A research team in Singapore successfully 3D-printed a bathroom unit in just 12 hours

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The technology of 3-D printed has progressed rapidly in recent years. Ranging from food to prosthetics to furniture and, most recently, even bathrooms. This progression in technology has the power to determine how different industries operate in the coming future.

Researchers from Nanyang Technological University (NTU) in Singapore have successfully printed an entire unfurnished bathroom in just 12 hours. It was created using a special concrete mix, as mentioned in a joint statement by the university and the National Research Foundation (NRF) on May 22nd. The bathroom was later furnished with toilet fittings to complete it.

The university stated that this bathroom is ready for use in construction projects and is fitted with the main essentials of a bathroom including a toilet, sink, mirror, and shower. As an added bonus, the bathroom also had ceramic tiled walls and flooring with concealed drainage and piping.

This new project was lead and developed by a research team comprising of individuals from NTU, as well as from Sembcorp Design and Construction and Sembcorp Architects and Engineers. A significant portion of the research was devoted to enhancing and perfecting the concrete mix, making it fluid enough to flow through the print nozzle, while at the same time able to harden rapidly enough to allow for the proceeding layers to be printed on top. The concrete had to have a consistent print quality with the same strength as conventional concrete. NTU stated that this was a culmination of four-years of research and testing.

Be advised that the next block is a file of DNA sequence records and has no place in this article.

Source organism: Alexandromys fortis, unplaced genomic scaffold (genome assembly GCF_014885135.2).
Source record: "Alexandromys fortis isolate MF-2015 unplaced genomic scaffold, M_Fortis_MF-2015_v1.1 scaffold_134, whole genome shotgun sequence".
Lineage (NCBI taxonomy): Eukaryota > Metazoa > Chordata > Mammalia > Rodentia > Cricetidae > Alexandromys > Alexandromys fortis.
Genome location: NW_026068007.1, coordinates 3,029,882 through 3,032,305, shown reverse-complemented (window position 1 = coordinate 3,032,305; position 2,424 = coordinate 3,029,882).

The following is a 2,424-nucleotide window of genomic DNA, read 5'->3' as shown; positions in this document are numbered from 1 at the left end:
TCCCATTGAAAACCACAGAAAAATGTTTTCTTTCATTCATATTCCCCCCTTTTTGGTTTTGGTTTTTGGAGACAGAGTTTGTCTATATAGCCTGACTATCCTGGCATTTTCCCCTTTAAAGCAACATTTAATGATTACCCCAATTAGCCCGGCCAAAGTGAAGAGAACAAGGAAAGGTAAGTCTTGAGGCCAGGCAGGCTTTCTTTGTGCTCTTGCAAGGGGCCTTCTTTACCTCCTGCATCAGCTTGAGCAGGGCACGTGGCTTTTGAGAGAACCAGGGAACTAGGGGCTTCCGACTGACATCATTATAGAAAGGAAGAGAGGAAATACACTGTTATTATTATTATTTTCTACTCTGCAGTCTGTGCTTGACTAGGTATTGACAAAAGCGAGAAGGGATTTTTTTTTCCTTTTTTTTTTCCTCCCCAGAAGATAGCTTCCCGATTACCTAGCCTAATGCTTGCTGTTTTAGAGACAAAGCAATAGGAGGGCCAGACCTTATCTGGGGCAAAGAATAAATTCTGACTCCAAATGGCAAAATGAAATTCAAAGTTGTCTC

This new development has opened up the possibility for firms to build prefabricated bathrooms about 30 percent faster and are about 30% lighter than current prefabricated bathroom units made with concrete casting. It was added by NTU that the proof-of-concept aims to increase productivity within the construction industry with the use of robotic manufacturing to reduce the need for skilled labour and excessive manpower. They estimate roughly 60% in time and manpower savings.

Associate professor Tan Ming Jen, leader of the research team, stated, “By being able to print-on-demand, companies can save on their inventory costs as well as manpower costs, as they don’t have to hold as much stock and their workers can be redeployed to do higher-level tasks.”

The 3-D printed bathroom is stated to have already passed industry tests for strength as well as robustness. In the meantime it is going through fire resistance tests in compliance to the Building Innovation Panel requirements. Further steps also need to be taken by the research team before commercialising the technology through licensing or a spin-off company.

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